The Meaning of the Struggle for Power

Why did not the proletariat revolt and take power after World War II? Why no class battles, no revolutionary offensive comparable to 1919 and 1920? The answer is simple: no revolutionary organization of the working class; no revolutionary parties.

Revolutionary Marxists cannot approach this question sentimentally or emotionally. One must apply the power of Marxist analysis to the world situation in order to understand precisely the conditions under which we live, what the prospects of the class struggle are, and how the revolutionary socialists must orient themselves.

Delusion is the greatest danger to the movement today! The delusion lies in the failure to recognize that all talk of an immediate successful overthrow of capitalism in this period is criminally disorienting given the absence of the revolutionary organization of the proletariat, the absence of mass revolutionary parties, the absence of experienced cadres, i.e., leadership, and the absence of a revolutionary international with authority over and the following of the majority of the working class of Europe.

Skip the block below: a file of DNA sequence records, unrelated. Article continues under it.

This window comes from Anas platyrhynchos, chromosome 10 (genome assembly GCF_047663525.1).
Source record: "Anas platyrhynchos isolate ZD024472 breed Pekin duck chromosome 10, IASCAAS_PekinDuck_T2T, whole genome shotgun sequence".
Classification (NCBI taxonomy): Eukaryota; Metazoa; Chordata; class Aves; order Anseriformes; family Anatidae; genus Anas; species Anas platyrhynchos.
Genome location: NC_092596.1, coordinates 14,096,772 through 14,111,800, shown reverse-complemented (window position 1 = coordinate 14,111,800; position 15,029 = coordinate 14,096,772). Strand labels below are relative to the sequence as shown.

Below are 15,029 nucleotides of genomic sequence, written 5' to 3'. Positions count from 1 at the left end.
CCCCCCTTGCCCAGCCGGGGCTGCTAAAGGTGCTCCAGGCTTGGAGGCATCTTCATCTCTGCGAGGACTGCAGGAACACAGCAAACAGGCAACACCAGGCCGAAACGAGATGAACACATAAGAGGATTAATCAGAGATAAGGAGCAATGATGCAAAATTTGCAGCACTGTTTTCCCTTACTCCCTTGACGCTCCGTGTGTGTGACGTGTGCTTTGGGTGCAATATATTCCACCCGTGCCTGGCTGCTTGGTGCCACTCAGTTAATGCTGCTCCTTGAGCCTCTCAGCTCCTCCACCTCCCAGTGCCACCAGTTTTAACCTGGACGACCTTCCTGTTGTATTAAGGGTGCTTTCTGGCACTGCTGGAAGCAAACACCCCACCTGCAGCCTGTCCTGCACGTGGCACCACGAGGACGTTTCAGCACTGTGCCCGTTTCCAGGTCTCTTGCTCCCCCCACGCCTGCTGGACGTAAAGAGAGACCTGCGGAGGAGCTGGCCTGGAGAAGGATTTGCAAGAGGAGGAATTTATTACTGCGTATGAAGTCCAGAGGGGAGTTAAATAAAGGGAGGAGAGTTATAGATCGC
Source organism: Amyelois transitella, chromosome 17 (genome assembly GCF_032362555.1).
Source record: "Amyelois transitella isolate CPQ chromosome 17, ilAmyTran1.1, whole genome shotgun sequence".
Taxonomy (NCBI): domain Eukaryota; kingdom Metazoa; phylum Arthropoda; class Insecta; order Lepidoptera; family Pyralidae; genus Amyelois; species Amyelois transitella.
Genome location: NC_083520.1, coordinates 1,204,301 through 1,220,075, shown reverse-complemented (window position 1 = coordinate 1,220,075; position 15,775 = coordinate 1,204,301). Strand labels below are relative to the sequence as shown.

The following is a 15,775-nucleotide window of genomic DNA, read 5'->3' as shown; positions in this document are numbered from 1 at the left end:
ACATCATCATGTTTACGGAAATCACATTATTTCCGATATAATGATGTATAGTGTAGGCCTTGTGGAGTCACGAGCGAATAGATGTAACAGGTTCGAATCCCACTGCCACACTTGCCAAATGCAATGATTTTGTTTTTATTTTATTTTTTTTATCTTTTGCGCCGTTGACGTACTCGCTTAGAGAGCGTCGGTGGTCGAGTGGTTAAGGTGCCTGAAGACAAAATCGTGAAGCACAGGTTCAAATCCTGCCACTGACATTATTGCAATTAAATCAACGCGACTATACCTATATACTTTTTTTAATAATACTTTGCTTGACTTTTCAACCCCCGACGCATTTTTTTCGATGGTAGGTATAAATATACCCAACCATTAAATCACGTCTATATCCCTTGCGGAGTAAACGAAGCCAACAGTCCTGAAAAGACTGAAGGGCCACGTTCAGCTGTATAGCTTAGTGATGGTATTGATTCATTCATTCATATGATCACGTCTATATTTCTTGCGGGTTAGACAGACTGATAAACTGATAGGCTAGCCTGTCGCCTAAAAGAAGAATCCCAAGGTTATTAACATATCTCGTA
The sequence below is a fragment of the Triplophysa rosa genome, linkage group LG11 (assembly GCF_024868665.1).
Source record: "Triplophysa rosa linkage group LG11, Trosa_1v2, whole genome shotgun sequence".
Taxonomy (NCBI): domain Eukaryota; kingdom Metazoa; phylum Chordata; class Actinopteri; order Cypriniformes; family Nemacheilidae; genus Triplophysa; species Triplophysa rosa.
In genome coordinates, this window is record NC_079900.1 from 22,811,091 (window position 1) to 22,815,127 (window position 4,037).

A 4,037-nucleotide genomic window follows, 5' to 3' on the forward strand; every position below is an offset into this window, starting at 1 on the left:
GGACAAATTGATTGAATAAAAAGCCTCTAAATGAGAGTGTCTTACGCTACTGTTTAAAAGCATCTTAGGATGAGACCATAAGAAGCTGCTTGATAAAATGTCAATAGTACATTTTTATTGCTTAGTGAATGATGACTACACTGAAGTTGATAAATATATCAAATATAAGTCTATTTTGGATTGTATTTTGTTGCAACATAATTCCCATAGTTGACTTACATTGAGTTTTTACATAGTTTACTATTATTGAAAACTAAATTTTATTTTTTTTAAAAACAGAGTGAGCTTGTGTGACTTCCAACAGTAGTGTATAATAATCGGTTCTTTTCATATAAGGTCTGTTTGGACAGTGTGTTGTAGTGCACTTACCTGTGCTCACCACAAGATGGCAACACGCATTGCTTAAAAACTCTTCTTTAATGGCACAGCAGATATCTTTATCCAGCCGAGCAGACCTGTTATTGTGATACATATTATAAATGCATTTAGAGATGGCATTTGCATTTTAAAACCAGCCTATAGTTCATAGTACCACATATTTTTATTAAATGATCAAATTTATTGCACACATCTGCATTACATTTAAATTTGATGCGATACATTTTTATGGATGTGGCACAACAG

Yet it is upon such leadership and proletarian organization that the whole future depends. If one does not recognize this task, then the reconstruction of the movement is an impossibility!

Can a small party (not of hundreds, but of thousands) achieve the strategic goal? Perhaps. Says Trotsky:

“And therefore if it is true – and it is true – that under certain conditions even a small party can become the leading organization not only of the labor movement but also of the workers’ revolution, this can happen only with the proviso that this small party discerns in its smallness not an advantage but the greatest misfortune of which it must be rid as speedily as possible.” (Emphasis mine – A.G.)

This was said against those who developed putschist concepts and the idea that the revolution is the task of a small minority party whose will is decisive, no matter what the objective conditions and the state of proletarian organization.